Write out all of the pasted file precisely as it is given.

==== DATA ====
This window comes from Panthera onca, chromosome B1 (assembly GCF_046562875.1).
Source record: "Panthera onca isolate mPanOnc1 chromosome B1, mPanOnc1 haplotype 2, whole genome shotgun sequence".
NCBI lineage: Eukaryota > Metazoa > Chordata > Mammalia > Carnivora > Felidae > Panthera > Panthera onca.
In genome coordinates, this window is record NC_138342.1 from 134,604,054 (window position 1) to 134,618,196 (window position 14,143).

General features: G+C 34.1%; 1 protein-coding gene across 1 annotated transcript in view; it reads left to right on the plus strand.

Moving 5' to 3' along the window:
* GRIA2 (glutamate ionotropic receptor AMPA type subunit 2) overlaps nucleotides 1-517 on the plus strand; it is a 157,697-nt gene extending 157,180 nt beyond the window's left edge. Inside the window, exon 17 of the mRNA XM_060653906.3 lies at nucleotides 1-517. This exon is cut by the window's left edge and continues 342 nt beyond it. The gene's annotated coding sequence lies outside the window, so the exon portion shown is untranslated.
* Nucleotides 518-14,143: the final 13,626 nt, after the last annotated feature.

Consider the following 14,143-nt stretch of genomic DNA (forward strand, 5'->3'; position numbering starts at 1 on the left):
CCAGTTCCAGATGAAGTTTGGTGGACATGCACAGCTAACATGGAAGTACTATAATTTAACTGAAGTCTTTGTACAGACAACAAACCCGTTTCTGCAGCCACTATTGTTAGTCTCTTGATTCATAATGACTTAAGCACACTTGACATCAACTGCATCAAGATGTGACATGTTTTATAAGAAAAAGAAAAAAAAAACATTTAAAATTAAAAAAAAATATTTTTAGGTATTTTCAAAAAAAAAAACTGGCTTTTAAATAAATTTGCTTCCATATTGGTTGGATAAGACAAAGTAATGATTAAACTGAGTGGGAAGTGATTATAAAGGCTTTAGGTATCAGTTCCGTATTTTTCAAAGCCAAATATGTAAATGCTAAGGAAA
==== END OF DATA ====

This window comes from Panthera onca, chromosome B1 (assembly GCF_046562875.1).
Source record: "Panthera onca isolate mPanOnc1 chromosome B1, mPanOnc1 haplotype 2, whole genome shotgun sequence".
NCBI lineage: Eukaryota > Metazoa > Chordata > Mammalia > Carnivora > Felidae > Panthera > Panthera onca.
In genome coordinates, this window is record NC_138342.1 from 134,604,054 (window position 1) to 134,618,196 (window position 14,143).

General features: G+C 34.1%; 1 protein-coding gene across 1 annotated transcript in view; it reads left to right on the plus strand.

Moving 5' to 3' along the window:
* GRIA2 (glutamate ionotropic receptor AMPA type subunit 2) overlaps nucleotides 1-517 on the plus strand; it is a 157,697-nt gene extending 157,180 nt beyond the window's left edge. Inside the window, exon 17 of the mRNA XM_060653906.3 lies at nucleotides 1-517. This exon is cut by the window's left edge and continues 342 nt beyond it. The gene's annotated coding sequence lies outside the window, so the exon portion shown is untranslated.
* Nucleotides 518-14,143: the final 13,626 nt, after the last annotated feature.

Consider the following 14,143-nt stretch of genomic DNA (forward strand, 5'->3'; position numbering starts at 1 on the left):
CCAGTTCCAGATGAAGTTTGGTGGACATGCACAGCTAACATGGAAGTACTATAATTTAACTGAAGTCTTTGTACAGACAACAAACCCGTTTCTGCAGCCACTATTGTTAGTCTCTTGATTCATAATGACTTAAGCACACTTGACATCAACTGCATCAAGATGTGACATGTTTTATAAGAAAAAGAAAAAAAAAACATTTAAAATTAAAAAAAAATATTTTTAGGTATTTTCAAAAAAAAAAACTGGCTTTTAAATAAATTTGCTTCCATATTGGTTGGATAAGACAAAGTAATGATTAAACTGAGTGGGAAGTGATTATAAAGGCTTTAGGTATCAGTTCCGTATTTTTCAAAGCCAAATATGTAAATGCTAAGGAAA